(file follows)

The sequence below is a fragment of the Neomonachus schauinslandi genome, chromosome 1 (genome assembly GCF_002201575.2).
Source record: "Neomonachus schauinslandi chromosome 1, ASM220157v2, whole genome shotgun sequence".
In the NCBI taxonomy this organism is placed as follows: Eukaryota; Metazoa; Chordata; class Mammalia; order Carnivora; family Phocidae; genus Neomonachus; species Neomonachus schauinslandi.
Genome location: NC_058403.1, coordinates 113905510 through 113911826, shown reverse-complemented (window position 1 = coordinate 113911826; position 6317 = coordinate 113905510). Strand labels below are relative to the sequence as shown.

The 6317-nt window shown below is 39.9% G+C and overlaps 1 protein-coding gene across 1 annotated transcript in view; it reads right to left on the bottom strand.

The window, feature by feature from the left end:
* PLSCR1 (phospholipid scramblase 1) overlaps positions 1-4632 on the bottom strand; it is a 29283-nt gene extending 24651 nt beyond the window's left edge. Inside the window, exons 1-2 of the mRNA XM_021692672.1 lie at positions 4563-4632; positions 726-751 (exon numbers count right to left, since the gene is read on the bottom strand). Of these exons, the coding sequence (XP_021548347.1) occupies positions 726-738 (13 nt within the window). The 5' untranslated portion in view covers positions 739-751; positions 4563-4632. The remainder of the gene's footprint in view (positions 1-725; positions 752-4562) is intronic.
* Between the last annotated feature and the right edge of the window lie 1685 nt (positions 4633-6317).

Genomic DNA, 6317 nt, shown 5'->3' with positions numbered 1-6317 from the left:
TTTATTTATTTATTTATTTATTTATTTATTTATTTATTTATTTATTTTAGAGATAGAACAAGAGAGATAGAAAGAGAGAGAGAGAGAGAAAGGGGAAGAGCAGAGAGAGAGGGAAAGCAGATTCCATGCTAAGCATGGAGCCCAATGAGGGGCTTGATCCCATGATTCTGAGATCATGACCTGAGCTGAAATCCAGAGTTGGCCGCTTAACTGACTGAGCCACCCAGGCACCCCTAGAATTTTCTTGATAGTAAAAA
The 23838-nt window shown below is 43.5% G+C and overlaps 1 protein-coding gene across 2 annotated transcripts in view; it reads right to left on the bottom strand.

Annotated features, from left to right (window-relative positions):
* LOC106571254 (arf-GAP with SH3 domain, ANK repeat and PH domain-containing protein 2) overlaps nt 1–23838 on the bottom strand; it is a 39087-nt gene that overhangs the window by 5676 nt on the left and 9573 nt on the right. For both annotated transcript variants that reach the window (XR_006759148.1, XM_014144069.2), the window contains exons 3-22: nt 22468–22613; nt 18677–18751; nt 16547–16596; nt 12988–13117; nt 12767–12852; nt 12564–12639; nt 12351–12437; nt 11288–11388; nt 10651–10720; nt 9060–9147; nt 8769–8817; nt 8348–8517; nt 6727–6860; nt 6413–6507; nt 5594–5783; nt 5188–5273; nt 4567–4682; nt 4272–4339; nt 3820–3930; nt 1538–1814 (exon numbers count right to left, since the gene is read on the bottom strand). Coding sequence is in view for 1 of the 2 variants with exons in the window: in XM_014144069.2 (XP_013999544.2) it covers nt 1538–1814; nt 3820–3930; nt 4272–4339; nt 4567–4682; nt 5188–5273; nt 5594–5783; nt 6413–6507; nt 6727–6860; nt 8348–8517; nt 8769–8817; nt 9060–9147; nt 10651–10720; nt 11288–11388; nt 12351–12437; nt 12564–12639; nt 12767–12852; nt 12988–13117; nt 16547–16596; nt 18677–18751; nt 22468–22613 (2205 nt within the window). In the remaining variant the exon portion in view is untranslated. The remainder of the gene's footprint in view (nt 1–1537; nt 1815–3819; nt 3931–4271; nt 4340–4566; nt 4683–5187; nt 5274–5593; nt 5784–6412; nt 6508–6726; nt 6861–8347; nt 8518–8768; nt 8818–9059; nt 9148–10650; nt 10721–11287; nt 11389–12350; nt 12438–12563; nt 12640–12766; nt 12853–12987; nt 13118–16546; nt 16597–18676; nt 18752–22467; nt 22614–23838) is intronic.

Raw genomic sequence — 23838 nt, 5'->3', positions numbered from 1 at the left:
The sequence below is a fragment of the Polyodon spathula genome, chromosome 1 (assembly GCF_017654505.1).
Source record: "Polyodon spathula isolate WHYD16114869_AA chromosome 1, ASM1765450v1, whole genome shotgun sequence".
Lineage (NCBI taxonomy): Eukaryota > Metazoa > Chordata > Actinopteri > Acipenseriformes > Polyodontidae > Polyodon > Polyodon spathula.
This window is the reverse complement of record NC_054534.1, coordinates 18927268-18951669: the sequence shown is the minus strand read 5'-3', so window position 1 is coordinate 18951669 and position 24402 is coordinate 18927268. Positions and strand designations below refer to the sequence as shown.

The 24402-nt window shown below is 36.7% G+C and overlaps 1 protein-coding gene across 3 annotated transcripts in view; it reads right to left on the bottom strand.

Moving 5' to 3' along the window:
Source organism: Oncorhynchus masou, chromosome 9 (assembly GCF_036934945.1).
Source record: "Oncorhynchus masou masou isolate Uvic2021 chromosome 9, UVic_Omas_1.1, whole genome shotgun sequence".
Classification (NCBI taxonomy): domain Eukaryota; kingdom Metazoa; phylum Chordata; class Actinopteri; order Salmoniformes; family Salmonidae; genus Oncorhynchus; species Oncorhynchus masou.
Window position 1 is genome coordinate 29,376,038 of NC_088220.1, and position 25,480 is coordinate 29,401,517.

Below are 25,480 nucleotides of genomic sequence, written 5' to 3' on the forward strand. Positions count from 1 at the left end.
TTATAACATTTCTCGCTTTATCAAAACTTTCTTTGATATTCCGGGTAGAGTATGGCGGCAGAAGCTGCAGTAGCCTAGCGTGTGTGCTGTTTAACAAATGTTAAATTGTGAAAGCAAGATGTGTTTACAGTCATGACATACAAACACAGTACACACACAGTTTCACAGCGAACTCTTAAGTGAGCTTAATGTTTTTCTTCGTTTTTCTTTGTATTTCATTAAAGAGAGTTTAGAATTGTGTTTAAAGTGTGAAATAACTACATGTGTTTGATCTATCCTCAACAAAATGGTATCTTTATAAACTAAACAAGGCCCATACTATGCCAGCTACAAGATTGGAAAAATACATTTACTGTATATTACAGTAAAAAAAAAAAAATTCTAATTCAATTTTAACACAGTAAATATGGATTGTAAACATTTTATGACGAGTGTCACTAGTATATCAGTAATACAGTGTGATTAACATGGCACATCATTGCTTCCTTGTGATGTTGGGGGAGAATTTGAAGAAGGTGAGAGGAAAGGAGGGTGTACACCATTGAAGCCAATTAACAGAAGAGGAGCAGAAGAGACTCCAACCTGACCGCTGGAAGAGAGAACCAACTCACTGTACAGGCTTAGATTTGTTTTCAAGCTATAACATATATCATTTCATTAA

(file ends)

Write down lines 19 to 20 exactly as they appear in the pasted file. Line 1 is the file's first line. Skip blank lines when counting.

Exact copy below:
The 24402-nt window shown below is 36.7% G+C and overlaps 1 protein-coding gene across 3 annotated transcripts in view; it reads right to left on the bottom strand.

Moving 5' to 3' along the window: